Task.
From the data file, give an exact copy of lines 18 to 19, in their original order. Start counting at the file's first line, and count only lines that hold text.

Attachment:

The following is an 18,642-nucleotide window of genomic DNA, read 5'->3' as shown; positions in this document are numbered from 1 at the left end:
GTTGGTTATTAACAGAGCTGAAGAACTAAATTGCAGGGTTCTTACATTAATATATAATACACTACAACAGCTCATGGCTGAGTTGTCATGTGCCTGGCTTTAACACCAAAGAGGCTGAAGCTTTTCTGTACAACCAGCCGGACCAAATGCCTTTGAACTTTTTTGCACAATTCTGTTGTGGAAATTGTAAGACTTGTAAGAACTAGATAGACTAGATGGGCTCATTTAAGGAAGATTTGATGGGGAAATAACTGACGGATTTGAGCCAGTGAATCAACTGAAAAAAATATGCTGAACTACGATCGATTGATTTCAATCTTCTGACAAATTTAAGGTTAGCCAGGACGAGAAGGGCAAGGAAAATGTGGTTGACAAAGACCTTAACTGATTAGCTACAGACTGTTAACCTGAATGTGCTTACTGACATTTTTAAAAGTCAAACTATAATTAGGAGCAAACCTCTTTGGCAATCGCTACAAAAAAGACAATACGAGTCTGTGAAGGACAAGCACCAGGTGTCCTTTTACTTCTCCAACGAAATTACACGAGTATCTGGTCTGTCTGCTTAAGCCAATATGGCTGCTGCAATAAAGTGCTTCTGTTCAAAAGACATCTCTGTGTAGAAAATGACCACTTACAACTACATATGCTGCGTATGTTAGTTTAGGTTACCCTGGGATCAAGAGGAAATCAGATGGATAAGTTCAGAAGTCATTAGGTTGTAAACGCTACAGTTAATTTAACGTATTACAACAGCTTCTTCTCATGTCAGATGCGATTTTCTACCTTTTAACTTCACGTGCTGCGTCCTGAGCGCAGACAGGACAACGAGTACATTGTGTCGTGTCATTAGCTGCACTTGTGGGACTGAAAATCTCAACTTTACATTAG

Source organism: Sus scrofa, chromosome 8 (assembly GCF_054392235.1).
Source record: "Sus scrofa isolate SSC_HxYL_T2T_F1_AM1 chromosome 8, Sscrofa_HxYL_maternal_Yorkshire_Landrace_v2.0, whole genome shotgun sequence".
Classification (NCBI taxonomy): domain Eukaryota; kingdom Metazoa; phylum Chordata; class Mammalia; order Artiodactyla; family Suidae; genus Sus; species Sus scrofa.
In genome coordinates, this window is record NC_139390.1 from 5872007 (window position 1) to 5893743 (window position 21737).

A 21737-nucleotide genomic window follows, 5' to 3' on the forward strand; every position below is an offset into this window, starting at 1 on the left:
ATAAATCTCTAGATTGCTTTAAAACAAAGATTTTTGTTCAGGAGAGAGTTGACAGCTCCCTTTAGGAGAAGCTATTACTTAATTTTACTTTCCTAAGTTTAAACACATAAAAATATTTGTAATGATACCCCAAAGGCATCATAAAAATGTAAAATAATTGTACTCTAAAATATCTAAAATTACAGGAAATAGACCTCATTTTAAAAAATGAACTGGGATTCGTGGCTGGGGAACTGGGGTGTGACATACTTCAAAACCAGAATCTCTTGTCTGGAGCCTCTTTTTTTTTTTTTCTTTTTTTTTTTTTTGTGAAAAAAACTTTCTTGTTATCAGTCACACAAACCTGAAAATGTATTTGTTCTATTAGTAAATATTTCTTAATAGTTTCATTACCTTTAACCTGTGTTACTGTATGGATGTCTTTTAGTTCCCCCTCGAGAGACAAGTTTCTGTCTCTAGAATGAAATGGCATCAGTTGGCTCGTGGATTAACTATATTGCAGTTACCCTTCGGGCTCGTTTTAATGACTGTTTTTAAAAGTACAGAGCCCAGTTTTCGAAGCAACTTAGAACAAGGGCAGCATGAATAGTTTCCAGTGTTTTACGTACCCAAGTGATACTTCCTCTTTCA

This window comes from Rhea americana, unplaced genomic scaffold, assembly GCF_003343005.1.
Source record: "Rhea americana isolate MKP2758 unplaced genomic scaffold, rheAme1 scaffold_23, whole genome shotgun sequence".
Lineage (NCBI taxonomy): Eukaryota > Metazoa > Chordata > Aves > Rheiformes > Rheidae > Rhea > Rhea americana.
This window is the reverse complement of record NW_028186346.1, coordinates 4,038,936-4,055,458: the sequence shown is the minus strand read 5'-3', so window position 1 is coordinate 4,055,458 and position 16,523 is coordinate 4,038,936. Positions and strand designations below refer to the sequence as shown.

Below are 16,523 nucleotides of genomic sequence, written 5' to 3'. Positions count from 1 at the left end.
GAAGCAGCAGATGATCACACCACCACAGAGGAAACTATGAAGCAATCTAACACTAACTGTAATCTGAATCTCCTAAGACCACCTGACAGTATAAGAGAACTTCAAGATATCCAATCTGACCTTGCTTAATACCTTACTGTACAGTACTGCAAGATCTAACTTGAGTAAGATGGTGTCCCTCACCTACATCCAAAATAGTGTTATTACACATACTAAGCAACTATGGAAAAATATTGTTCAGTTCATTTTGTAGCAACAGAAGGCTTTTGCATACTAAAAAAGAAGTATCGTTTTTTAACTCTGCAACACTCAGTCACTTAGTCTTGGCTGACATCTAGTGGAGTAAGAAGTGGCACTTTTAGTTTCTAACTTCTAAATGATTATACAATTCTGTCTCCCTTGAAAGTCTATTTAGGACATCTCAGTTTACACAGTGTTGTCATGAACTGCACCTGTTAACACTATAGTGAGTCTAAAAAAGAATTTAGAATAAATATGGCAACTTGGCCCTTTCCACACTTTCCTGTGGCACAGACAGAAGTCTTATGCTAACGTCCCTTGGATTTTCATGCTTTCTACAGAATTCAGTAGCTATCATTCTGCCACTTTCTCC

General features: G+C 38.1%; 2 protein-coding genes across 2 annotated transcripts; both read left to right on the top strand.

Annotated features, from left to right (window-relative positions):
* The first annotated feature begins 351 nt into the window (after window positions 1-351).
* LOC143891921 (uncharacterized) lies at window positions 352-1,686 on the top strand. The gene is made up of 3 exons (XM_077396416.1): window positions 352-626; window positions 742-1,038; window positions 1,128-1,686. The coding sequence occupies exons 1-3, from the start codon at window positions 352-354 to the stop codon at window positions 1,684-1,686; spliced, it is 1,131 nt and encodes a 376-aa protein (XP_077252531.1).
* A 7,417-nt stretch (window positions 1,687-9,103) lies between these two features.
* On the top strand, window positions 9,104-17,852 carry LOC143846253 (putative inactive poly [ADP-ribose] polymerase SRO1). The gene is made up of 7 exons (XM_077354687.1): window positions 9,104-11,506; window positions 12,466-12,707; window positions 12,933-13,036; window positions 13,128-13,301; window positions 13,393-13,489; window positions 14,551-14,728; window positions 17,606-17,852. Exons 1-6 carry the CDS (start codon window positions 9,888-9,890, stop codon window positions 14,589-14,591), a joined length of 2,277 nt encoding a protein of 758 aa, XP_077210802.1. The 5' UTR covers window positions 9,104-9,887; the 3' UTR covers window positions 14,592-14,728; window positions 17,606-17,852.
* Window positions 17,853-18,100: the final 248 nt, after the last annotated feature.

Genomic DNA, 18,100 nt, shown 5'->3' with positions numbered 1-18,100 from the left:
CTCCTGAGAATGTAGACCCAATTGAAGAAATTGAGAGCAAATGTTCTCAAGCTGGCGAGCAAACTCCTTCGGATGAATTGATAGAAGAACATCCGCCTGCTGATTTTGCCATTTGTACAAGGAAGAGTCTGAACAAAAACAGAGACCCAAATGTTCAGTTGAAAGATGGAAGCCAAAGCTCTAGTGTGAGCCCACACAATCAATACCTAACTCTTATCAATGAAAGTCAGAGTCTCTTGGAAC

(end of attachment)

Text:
* LOC143891921 (uncharacterized) lies at window positions 352-1,686 on the top strand. The gene is made up of 3 exons (XM_077396416.1): window positions 352-626; window positions 742-1,038; window positions 1,128-1,686. The coding sequence occupies exons 1-3, from the start codon at window positions 352-354 to the stop codon at window positions 1,684-1,686; spliced, it is 1,131 nt and encodes a 376-aa protein (XP_077252531.1).
* A 7,417-nt stretch (window positions 1,687-9,103) lies between these two features.